Peter Cameron's novel is a beautifully constructed story about a grad student who heads to South America to write the biography of a major writer, who, though deceased, lives on through his family. His brother, his wife, and his mistress all live together, and through them must unravel the real story of the author--and get permission to write the book, because his grant is only for an authorized biography. Hot on his pursuit is his Kansas girlfriend, a rather offputting type who is trying to get him to return home.
It's an academic comedy, a village comedy transplanted to Uruguay, a cross-cultural story that defies sterotype and is in fact about being a foreigner (the grad student is Omar Razaghi, the Urugayans are German), and a tale about writing stories, and specifically creating lives when you don't know the life you're writing about. There's this great reversal at the end, where the story changes course, and characters effectively change their role in the story. It's a twist that has stayed with me since I read the book in 2002.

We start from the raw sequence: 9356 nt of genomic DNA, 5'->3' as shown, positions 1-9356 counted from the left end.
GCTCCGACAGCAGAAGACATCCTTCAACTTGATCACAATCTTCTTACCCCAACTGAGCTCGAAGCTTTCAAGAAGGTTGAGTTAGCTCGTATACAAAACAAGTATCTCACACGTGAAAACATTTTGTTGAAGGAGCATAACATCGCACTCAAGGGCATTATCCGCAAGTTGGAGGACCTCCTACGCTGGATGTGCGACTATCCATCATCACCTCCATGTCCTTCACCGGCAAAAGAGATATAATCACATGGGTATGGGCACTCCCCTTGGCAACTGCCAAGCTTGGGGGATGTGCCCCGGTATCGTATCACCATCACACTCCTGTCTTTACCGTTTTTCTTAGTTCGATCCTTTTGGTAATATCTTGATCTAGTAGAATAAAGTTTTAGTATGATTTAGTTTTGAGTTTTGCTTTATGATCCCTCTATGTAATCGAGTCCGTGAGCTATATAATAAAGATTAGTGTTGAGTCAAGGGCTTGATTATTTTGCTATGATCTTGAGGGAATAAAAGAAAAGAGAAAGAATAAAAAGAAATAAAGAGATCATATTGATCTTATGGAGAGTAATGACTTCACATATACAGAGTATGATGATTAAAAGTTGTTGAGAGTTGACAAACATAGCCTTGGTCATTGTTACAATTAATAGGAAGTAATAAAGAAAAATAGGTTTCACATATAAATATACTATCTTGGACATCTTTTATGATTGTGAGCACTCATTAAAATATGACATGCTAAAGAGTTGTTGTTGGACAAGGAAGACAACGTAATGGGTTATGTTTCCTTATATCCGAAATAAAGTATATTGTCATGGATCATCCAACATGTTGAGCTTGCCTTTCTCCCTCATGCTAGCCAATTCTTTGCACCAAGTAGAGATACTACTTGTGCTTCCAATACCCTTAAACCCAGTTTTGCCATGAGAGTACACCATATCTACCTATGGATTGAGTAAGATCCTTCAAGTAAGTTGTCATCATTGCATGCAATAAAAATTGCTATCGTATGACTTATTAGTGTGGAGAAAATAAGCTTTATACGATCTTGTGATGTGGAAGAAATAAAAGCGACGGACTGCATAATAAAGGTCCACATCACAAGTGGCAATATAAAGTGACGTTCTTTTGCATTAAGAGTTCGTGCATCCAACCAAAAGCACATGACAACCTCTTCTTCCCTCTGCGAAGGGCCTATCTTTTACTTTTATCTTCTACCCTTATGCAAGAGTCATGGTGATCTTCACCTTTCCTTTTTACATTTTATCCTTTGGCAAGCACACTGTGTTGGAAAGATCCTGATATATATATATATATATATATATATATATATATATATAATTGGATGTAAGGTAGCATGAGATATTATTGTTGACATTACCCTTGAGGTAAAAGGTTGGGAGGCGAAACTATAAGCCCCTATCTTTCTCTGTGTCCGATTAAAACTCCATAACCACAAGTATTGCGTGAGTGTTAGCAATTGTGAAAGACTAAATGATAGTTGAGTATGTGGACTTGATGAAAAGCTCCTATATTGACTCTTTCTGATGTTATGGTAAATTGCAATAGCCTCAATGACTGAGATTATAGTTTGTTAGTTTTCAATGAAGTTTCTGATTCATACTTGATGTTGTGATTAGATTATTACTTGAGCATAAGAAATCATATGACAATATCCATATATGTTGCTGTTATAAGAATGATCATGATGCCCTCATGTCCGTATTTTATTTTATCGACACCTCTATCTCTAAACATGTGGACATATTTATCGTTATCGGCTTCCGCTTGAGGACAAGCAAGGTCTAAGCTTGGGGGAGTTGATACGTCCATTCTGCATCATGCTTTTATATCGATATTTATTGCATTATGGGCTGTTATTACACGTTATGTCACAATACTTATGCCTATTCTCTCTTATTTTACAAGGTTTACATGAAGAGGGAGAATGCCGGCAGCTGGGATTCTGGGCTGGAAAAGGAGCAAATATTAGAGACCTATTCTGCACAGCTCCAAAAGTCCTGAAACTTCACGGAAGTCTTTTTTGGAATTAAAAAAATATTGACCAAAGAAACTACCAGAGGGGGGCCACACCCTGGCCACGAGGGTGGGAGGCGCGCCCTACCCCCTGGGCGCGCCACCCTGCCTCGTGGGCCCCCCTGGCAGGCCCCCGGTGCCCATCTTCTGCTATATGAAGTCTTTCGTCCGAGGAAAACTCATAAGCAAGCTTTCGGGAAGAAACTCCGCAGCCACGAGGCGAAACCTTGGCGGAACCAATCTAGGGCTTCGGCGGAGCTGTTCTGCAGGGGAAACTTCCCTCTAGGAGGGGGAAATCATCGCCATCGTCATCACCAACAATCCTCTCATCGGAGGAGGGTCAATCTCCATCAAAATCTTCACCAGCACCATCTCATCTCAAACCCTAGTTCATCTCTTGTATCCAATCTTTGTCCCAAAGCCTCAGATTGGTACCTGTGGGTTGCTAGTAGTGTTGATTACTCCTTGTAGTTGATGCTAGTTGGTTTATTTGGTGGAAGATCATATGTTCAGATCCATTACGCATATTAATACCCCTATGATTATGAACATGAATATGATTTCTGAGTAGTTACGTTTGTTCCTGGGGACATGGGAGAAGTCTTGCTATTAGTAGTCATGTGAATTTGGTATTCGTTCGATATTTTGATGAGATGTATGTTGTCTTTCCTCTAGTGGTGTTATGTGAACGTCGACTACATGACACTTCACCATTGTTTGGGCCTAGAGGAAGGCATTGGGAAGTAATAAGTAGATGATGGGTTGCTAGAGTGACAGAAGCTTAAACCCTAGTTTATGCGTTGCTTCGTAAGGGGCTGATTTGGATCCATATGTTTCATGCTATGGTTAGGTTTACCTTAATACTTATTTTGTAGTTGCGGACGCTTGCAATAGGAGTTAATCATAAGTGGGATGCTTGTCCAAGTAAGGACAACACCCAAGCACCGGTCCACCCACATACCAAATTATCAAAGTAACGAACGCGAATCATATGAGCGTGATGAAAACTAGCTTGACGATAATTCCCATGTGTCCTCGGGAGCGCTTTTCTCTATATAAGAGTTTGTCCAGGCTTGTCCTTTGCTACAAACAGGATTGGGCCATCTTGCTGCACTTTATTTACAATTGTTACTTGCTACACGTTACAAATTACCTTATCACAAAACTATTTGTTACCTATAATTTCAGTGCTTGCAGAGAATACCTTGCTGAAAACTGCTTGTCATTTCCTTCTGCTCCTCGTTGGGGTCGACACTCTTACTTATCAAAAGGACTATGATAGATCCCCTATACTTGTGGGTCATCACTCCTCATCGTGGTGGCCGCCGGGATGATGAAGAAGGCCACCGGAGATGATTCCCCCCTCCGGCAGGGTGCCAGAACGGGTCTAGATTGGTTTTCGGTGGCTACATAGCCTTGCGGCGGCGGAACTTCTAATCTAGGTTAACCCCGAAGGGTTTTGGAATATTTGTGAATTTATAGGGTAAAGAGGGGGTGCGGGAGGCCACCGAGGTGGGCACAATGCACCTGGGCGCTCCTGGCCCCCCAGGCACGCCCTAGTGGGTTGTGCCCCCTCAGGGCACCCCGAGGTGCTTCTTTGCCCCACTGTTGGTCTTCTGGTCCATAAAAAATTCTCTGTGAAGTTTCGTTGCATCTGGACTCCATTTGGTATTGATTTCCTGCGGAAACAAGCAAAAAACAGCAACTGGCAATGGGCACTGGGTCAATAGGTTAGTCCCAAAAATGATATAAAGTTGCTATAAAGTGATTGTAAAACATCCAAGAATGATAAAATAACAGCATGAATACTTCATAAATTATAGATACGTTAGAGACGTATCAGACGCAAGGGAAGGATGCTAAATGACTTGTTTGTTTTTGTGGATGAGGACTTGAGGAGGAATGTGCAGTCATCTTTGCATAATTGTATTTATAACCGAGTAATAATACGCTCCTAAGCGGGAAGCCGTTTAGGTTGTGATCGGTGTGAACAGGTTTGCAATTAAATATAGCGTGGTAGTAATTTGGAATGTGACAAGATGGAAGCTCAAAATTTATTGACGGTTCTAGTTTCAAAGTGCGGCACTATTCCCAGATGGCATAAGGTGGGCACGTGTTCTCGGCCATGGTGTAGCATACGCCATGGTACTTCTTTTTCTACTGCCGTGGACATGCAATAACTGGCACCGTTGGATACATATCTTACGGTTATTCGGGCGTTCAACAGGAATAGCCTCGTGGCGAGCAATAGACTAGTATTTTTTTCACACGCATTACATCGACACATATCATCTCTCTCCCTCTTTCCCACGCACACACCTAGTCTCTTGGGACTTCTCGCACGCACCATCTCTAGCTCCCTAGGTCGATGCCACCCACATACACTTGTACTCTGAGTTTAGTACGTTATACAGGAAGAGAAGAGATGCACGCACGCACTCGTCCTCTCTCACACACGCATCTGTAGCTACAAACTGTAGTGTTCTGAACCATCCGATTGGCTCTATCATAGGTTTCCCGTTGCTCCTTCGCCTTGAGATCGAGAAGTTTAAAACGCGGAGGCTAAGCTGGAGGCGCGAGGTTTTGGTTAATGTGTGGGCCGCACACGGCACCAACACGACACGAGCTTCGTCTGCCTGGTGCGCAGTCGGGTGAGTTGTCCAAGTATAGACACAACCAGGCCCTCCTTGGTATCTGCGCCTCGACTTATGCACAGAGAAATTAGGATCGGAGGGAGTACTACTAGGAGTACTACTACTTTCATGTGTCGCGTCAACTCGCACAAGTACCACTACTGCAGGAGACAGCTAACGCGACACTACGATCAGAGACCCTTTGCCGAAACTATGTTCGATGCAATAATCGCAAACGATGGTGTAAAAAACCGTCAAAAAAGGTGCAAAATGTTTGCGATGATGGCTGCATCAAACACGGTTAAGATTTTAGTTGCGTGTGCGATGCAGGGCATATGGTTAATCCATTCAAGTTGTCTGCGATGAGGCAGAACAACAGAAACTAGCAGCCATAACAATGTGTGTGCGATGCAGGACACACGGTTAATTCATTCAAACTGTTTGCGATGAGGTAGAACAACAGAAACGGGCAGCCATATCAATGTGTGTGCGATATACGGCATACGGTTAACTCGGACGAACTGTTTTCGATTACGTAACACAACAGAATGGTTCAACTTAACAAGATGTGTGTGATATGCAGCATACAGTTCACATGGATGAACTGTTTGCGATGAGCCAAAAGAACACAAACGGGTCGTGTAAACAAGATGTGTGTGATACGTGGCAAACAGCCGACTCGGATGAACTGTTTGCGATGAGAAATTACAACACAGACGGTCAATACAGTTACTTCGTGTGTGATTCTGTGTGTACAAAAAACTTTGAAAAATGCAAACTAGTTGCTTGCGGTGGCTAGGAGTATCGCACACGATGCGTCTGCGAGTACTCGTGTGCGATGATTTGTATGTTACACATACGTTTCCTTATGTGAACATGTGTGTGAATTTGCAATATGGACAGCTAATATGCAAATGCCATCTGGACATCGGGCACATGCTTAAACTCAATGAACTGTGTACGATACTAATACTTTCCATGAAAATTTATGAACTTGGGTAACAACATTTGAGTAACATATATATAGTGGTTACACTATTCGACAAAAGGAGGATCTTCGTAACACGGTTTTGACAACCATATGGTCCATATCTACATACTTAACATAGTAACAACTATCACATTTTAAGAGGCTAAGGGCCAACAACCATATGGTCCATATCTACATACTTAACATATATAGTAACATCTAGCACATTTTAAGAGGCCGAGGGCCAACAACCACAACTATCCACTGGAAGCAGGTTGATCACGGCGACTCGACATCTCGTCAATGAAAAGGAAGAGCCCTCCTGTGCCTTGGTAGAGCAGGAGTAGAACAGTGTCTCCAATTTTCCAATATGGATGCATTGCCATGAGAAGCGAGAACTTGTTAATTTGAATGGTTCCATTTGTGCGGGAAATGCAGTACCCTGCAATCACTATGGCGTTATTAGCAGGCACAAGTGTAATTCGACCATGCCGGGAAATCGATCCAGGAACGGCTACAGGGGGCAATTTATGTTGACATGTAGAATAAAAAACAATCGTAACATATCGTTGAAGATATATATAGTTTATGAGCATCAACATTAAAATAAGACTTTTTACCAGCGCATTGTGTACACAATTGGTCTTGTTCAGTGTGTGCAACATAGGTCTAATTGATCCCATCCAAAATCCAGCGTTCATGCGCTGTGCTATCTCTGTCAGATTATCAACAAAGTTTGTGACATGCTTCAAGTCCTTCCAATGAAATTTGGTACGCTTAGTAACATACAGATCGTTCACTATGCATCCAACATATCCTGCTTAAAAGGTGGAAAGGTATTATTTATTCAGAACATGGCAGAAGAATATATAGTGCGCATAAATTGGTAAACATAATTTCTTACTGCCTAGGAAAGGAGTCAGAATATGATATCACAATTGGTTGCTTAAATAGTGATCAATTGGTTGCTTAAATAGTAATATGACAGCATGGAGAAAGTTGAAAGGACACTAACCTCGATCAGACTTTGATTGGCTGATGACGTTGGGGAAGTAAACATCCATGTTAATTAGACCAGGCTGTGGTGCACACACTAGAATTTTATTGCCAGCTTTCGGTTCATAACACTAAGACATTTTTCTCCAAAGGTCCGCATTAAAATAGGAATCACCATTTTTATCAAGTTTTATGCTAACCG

The movie is now released, the first production of James Ivory after the passing of Ismail Merchant, and so far, I'm a little nervous to see the production. I talked to my local contact at the Oriental and he doesn't know of it being scheduled in Milwaukee.
More than that, the book's availability is in limbo. The Plume paperback is out of print and the Picador movie tie in, though scheduled for May 11th, doesn't seem to be on order from Ingram. We haven't seen copies from Macmillan yet either, but it's scheduled for May 11th. I suspect that the quick sell-in is due to rights issues. The Picador is a effectively a reversion, as FSG (Macmillan owned) published the hardcover and sold paperback rights to Plume (Penguin owned). There is so little selling of paperback rights from one corporation to another of late that the parties involved had probably lost practice working out the deal.
However the movie is received and how well it does, to me, the most important thing is to get the word out on just how wonderful this book is. What excuse would I normally have to write about an eight-year-old book on my blog? I need none, actually. Have I mentioned how much I like The Tortoise and the Hare? We're chugging along, up to 16 sold.